Time is always tight for educators, but collaboration doesn't have to be time set aside for an official meeting. It can be as simple as popping into a colleague's room, observing, and having a conversation. As I have seen more and more educators welcome others into their classroom, it has opened up conversations and spread great ideas. But how do you get this culture to happen?

A couple different ways have spread across my district and social media that would help teachers welcome classroom visitors.

1. Site Visits
A few years ago when our district went 1:1 Macbooks, we started to host site visits from outside districts to come see what we are doing with our program.  We received the Apple Distinguished Program honor for the work we are doing to transform learning using technology and it helped turn attention to our schools. When we first started, people asked why we would spend our time opening our doors? Why not! We have amazing things going on in our classrooms that are worth talking about. When you know visitors will be in and out of your classroom, teachers have a chance to showcase their teaching and look to always enhance their practices. Staff and students take pride and ownership in what they are doing. At the end of the visit, we invite administrators and teachers to debrief with us. This process is very reflective and allows us to keep coming back to why we do this.

We have learned so much from the visitors. Simple comments about programs used or another perspective on how to implement something could spark a great idea to make us even better. Wonderful educators like George Couros, John Antonetti, Saba Quidwai, and Carl Hooker have been able to tour many of our schools and share their expertise on ways we can improve even more.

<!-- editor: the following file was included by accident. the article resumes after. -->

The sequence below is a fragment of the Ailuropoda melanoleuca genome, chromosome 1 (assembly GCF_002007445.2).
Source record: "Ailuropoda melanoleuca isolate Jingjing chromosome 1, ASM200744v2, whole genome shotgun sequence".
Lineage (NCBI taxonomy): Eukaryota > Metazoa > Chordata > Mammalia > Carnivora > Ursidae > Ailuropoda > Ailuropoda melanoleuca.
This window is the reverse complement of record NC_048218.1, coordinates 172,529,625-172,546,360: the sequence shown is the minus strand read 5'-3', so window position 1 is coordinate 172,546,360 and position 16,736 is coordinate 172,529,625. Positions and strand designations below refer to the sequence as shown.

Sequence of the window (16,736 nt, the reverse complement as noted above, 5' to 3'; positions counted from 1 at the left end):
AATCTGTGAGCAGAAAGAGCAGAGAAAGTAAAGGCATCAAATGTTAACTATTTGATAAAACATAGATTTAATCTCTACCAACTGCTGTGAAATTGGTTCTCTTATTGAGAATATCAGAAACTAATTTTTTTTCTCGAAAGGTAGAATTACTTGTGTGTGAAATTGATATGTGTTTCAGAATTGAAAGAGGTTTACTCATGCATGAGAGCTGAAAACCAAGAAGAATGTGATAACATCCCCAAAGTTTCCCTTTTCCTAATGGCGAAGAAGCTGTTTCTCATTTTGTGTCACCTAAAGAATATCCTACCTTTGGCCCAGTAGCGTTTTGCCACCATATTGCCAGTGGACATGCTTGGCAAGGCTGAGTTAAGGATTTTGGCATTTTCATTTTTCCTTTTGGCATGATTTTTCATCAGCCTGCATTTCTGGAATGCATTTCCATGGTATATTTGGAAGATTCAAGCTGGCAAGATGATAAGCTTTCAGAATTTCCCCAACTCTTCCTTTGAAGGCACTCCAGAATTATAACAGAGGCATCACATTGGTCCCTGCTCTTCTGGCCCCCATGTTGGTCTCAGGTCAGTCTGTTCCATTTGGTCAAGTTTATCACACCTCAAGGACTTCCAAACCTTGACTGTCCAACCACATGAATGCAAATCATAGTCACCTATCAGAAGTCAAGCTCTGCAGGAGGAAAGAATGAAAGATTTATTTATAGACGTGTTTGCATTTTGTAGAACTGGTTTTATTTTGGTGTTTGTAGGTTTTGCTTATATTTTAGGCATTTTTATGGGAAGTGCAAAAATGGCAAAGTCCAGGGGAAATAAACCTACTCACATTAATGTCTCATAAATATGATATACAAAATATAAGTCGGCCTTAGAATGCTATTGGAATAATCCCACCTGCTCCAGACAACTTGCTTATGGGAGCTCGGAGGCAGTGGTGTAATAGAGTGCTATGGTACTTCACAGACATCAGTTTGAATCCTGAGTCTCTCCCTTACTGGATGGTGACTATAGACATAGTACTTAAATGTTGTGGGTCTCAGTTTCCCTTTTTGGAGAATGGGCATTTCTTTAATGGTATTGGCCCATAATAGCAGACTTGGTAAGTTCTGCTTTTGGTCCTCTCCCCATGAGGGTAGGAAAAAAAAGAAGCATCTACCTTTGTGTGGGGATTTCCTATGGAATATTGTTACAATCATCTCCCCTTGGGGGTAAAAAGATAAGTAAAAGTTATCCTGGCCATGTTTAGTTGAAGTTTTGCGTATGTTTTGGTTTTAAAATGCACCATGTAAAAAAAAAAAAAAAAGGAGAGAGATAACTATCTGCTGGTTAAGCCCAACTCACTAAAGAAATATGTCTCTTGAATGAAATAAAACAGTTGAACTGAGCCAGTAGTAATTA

Site Visitors interacting with students. 

Site visitors viewing students projects. 

2. Pineapple Chart

The idea from Jennifer Gonzalez, author of Hacking Learning and blogger at Cult of Pedagogy, has begun to spread across the district. She explains the charts very well in her blog post. The pineapple is a symbol for welcome. This chart allows teachers to post things going on in their classroom to welcome others to come see their lesson. At Hiawatha Elementary School and Freedom Middle School, you can find a Pineapple chart in their common area. Hiawatha Literacy coach, Leah O'Donnell wrote a blog post about how they use the chart as Hiawatha. Teachers can even put a pineapple on the outside of their door as a symbol for others to come into their class.

New pineapple chart at Freedom Middle School by Amy Gorzkowski.

Pineapple chart in use at Hiawatha by Leah O'Donnell.

3. #ObserveMe
Robert Kaplinsky has a call to action for teachers that is catching on. In his blog post, he challenges teachers to post a sign on their door inviting teachers to observe with explicit points of feedback they would like to receive. To further collaborate outside the school and spread the idea, he asks teachers to post on social media using #observeme. The point here is the feedback portion to help the teacher grow. Visitors will walk away with a new idea as well, so it's a win for both teachers. This idea is new to our district, but I have seen teachers with a sign that invites you.      

Sign on Angela Gonzales door that creates a welcomes others. 

Most teachers are humble and many are risk takers that are confident enough in their abilities to allow others to come in and give them support. Observing another teacher's classroom is a benefit for both educators involved. Try one or all of these ways and see what amazing things come from it! If you have done any of these I would love to hear your experience!